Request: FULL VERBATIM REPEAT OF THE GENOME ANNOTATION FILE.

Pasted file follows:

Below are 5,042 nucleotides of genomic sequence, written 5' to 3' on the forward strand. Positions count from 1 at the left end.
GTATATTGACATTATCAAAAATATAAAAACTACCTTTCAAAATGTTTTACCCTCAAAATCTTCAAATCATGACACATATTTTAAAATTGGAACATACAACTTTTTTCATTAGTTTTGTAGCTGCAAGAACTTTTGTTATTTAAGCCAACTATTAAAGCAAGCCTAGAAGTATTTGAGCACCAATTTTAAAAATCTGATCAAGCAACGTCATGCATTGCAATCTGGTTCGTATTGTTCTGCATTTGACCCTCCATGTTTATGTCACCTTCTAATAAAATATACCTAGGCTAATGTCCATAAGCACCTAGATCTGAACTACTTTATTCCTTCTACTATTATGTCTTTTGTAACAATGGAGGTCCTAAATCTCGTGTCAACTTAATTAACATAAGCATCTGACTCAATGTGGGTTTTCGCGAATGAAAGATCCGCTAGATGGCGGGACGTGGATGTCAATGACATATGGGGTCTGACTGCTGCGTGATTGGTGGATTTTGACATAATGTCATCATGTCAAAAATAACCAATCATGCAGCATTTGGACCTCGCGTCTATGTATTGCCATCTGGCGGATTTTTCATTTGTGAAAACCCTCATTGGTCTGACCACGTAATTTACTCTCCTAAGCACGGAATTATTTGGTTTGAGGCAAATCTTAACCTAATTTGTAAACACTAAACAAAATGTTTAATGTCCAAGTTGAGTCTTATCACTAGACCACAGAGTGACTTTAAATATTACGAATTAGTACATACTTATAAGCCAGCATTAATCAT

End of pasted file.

Below are 5,042 nucleotides of genomic sequence, written 5' to 3' on the forward strand. Positions count from 1 at the left end.
GTATATTGACATTATCAAAAATATAAAAACTACCTTTCAAAATGTTTTACCCTCAAAATCTTCAAATCATGACACATATTTTAAAATTGGAACATACAACTTTTTTCATTAGTTTTGTAGCTGCAAGAACTTTTGTTATTTAAGCCAACTATTAAAGCAAGCCTAGAAGTATTTGAGCACCAATTTTAAAAATCTGATCAAGCAACGTCATGCATTGCAATCTGGTTCGTATTGTTCTGCATTTGACCCTCCATGTTTATGTCACCTTCTAATAAAATATACCTAGGCTAATGTCCATAAGCACCTAGATCTGAACTACTTTATTCCTTCTACTATTATGTCTTTTGTAACAATGGAGGTCCTAAATCTCGTGTCAACTTAATTAACATAAGCATCTGACTCAATGTGGGTTTTCGCGAATGAAAGATCCGCTAGATGGCGGGACGTGGATGTCAATGACATATGGGGTCTGACTGCTGCGTGATTGGTGGATTTTGACATAATGTCATCATGTCAAAAATAACCAATCATGCAGCATTTGGACCTCGCGTCTATGTATTGCCATCTGGCGGATTTTTCATTTGTGAAAACCCTCATTGGTCTGACCACGTAATTTACTCTCCTAAGCACGGAATTATTTGGTTTGAGGCAAATCTTAACCTAATTTGTAAACACTAAACAAAATGTTTAATGTCCAAGTTGAGTCTTATCACTAGACCACAGAGTGACTTTAAATATTACGAATTAGTACATACTTATAAGCCAGCATTAATCAT